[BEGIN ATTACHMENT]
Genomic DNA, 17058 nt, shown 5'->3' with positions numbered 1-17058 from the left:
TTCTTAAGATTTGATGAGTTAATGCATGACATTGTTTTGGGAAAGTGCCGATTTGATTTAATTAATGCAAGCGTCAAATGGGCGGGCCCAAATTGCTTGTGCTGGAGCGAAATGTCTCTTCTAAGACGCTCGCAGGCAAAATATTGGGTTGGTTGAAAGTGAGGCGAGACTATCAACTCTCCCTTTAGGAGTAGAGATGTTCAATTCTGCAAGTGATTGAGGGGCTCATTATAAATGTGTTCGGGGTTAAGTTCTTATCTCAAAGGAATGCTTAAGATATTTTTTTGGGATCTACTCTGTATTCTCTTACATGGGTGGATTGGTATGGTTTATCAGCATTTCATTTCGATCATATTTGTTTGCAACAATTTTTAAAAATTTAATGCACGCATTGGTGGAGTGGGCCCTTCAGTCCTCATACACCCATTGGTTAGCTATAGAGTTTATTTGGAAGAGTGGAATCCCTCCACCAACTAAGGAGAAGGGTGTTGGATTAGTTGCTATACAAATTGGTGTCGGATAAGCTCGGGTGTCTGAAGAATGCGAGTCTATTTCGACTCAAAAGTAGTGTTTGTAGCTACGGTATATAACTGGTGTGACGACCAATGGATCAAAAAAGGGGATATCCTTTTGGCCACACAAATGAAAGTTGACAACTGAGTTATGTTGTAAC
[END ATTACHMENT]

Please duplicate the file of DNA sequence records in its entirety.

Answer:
Genomic DNA, 17058 nt, shown 5'->3' with positions numbered 1-17058 from the left:
TTCTTAAGATTTGATGAGTTAATGCATGACATTGTTTTGGGAAAGTGCCGATTTGATTTAATTAATGCAAGCGTCAAATGGGCGGGCCCAAATTGCTTGTGCTGGAGCGAAATGTCTCTTCTAAGACGCTCGCAGGCAAAATATTGGGTTGGTTGAAAGTGAGGCGAGACTATCAACTCTCCCTTTAGGAGTAGAGATGTTCAATTCTGCAAGTGATTGAGGGGCTCATTATAAATGTGTTCGGGGTTAAGTTCTTATCTCAAAGGAATGCTTAAGATATTTTTTTGGGATCTACTCTGTATTCTCTTACATGGGTGGATTGGTATGGTTTATCAGCATTTCATTTCGATCATATTTGTTTGCAACAATTTTTAAAAATTTAATGCACGCATTGGTGGAGTGGGCCCTTCAGTCCTCATACACCCATTGGTTAGCTATAGAGTTTATTTGGAAGAGTGGAATCCCTCCACCAACTAAGGAGAAGGGTGTTGGATTAGTTGCTATACAAATTGGTGTCGGATAAGCTCGGGTGTCTGAAGAATGCGAGTCTATTTCGACTCAAAAGTAGTGTTTGTAGCTACGGTATATAACTGGTGTGACGACCAATGGATCAAAAAAGGGGATATCCTTTTGGCCACACAAATGAAAGTTGACAACTGAGTTATGTTGTAAC